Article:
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Hiking and climbing our way around southern Cali

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Cloudland Canyon in Georgia

Travel.

Anxious people and travel often do not mix in the wanderlust-themed soup of life. For the anxious soul, travel is too unknown to be comprehensible. New roads, cars, rooms, restaurants, people, and spaces…the unfamiliar territory is daunting. I want to let you in on a little secret: the joy of adventure always outweighs the fear.

“I would rather have a panic attack on a beach in Brazil, than in my living room.”

Let’s say you are at a crossroads, (the travel-themed metaphors are just TOO easy) and your options are to stay home or go on an adventure. I guarantee most anxious people will be consumed by option A.

“Well, if I just stay home and rest this one time, I’ll be better prepared for next time”

“I’m tired and I think I’ll just watch a movie at home”

“I don’t have the right clothes/gear for that, so I’m going to pass”

“I’m swamped with work, I just can’t get away for the afternoon”

Guess what? I call bullshit on all those answers. Anxiety likes to dictate the initial response to questions and call the shots. After years of dealing with panic, I still catch myself slipping into the default mode of “oh, no thanks…not this time.” CHALLENGE THAT THINKING.

Travel is this beautiful gift that allows up to pause reality and submerge into a hidden world where the potential is limitless. If you want to be a carefree hippie-wood nymph and traverse throughout the woods, you can. If you want to get a tattoo in Myrtle Beach (not recommended based on personal experience) then go for it! Traveling allows you to shed that timid shell and explore your true persona in a new environment.

The next time someone asks you to travel (an afternoon/day/week), pause before you answer. Reflect on this idea: Anxiety does not have to travel with you. What if you could leave her at home to veg on the couch while you explore the world. She doesn’t deserve to come on an awesome trip.

At the height on my anxiety, long car rides would be difficult. I would ruminate on all of the things that could go wrong once we got to the destination. Now, I focus on enjoying uninterrupted time with my fiance. I focus on being mindful and present on the experience instead of catasterbating (patent pending on that word…kinda).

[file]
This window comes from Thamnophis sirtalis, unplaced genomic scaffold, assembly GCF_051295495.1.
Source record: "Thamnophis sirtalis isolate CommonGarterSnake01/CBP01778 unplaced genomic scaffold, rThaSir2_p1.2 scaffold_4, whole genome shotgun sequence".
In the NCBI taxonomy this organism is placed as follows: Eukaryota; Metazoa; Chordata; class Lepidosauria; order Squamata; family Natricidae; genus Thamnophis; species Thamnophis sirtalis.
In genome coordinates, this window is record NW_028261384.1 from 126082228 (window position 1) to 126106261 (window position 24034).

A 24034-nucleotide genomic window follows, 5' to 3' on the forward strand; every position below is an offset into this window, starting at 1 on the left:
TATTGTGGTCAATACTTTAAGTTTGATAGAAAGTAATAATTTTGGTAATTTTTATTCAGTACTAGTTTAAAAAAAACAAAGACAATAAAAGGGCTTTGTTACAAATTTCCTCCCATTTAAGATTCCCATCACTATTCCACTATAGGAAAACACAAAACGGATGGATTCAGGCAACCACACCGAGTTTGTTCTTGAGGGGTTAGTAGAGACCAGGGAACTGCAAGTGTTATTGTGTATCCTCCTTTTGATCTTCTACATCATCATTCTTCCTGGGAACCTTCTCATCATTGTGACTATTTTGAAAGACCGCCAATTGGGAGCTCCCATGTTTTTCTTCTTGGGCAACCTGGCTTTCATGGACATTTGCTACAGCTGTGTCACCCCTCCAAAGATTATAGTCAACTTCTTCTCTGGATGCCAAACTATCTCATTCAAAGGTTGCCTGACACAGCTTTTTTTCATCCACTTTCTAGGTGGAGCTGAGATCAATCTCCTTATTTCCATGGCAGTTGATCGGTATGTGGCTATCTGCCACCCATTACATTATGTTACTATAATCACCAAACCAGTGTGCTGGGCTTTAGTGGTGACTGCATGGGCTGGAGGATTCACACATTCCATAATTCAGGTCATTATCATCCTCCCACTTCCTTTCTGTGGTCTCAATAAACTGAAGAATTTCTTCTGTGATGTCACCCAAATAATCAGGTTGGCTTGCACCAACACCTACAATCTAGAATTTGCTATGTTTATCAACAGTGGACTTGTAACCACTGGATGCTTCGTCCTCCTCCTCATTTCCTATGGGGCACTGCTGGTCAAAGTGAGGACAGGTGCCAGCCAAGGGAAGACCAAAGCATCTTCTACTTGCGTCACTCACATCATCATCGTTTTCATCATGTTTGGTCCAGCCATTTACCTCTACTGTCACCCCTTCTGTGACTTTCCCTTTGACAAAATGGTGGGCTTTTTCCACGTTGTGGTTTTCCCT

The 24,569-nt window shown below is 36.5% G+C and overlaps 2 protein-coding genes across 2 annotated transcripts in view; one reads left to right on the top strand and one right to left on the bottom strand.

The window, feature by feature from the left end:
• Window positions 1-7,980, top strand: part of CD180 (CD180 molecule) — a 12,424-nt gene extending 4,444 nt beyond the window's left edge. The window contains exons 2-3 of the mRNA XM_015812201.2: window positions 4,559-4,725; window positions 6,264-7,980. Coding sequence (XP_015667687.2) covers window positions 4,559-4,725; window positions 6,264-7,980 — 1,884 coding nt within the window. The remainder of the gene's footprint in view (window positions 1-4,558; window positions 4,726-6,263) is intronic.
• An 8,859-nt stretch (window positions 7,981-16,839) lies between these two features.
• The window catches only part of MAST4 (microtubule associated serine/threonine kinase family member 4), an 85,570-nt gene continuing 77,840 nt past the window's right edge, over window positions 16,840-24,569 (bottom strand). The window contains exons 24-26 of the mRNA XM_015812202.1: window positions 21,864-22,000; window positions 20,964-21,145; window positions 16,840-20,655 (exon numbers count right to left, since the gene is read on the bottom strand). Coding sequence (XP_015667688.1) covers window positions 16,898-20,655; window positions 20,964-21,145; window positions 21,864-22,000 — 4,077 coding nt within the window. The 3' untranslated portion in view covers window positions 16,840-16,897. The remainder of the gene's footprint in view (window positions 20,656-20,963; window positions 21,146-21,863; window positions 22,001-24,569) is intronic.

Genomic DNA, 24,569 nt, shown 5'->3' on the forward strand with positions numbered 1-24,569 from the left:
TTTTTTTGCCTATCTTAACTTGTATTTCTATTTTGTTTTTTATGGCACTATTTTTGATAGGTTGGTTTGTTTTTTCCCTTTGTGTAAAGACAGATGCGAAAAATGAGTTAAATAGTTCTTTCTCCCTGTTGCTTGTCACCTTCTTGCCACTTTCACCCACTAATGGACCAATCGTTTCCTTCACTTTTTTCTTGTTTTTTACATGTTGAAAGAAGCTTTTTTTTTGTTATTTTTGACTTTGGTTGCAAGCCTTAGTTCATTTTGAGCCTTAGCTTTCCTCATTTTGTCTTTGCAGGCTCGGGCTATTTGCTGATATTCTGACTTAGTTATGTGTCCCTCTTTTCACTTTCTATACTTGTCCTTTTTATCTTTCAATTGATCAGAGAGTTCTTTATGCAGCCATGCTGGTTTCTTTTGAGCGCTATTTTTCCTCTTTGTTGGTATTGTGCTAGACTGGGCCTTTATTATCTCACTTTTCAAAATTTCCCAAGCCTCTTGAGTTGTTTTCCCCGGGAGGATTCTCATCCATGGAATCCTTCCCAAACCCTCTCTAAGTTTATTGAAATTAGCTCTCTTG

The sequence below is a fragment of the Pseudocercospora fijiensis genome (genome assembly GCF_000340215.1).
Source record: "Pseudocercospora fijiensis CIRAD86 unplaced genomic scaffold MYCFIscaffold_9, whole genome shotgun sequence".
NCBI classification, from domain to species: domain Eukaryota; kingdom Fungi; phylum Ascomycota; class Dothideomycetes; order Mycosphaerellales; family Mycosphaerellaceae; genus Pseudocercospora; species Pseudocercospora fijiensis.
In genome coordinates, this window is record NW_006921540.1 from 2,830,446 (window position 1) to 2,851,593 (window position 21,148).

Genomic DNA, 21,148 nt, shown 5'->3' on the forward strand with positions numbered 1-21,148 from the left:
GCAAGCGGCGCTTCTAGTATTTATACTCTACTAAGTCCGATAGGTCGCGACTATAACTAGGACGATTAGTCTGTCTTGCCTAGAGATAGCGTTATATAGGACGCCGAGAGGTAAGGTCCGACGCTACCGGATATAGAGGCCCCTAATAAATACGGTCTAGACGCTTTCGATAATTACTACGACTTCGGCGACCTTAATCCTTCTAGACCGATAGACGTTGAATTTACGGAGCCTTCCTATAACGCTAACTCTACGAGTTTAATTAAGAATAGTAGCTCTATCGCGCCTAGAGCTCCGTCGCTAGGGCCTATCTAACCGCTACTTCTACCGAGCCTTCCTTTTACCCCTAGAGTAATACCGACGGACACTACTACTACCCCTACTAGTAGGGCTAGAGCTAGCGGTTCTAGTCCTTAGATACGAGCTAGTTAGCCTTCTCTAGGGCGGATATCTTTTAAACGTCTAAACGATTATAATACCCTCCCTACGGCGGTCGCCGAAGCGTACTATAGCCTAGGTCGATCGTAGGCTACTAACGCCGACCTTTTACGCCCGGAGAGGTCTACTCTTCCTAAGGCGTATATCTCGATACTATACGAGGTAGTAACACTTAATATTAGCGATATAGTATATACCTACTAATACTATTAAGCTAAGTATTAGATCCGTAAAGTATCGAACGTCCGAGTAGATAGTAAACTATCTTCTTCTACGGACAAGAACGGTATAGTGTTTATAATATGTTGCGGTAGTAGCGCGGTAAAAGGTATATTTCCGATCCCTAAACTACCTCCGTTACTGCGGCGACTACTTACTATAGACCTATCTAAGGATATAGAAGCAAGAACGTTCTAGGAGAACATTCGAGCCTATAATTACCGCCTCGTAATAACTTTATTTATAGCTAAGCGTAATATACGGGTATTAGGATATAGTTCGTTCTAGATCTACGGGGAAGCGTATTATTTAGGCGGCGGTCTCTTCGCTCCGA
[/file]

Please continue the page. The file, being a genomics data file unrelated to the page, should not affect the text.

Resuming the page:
Here are a few tips that I use to make traveling an awesome experience:

  • Prepare
    • If we are hiking, we map out the trail and share the latitude/longitude with friends so if we get eaten by a bear, they can find our gear and fight over the good stuff
    • Use google maps to see a “street view” of where you are going. Visualizing the new location can alleviate some bad vibes
    • Check the weather…duh.
  • Stack the deck
    • There is nothing wrong with bringing parts of your toolbox (see previous post!)
    • essential oils, a favorite mantra, a book are all great supporting objects during travel
    • Be rested, stay hydrated, eat well…when your body is healthy, your mind will follow along
  • Embrace
    • Be mindful to focus on the experience, not the anxiety
    • You are having a beautiful moment in a new place, simply enjoy it

 

I finish with a caveat. We love to travel and 80% of the time, I’m a badass travel buddy. There are still times I get overwhelmed. I HATE flying and I drink myself into stupor to board the flying germ tube. I also still deal with occasional anxiety while driving on the highway. I ignore the feeling and zone out to some nerdy podcast instead of trying to figure out what I’m feeling. Is that therapeutic? Nope. Is that the healthy, hippie way to cope? Hell no. Is that the yogi-granola way to heal? Naw. But, it’s a process and a journey. I’m striving for integrity and raw writing…not perfection.

Love and light.

 

Enjoy some pictures from my travels over the last month

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Our ‘hotel’ for the night during a camping trip

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Watching the waves in Sunset Beach

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Braves game! 

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Exploring downtown Wilmington, NC

 

Nature meditation.

This weekend we embarked on a hike in Dawsonville, Ga. We hiked to a bed and breakfast that can only be reached by foot through the hills of north Georgia. It is a true gem and perfectly named “Hike Inn.” Ahh, the puns. This was our second trip to this secret spot and it was wild to see how much has changed in our lives since our last visit. When we first started hiking two years ago, we stumbled upon the Inn on a google search. The only hike I had ever done was towards the back of the Target parking lot on Sundays. This whole “put on a backpack, voluntarily walk through the woods, and eat beef jerky” thing was not my normal routine. I played outside a lot as a child, but quickly lost that wanderlust side of myself in early adulthood.

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Our journey back to Hike Inn this weekend was healing. We had genuine conversation with new friends, listened to guitar as the sun set, and silently gazed out at the mountains. My love affair with nature has grown with each hike. We have hiked hundreds of miles in the past 2 years and I feel as if I find a piece of my soul during each walk. There is something so vulnerable about traipsing around in the woods and facing your own mind. It is a raw experience where all stimuli of distraction is gone and you must delve into your own spirit. You begin to get to know yourself out in the wilderness.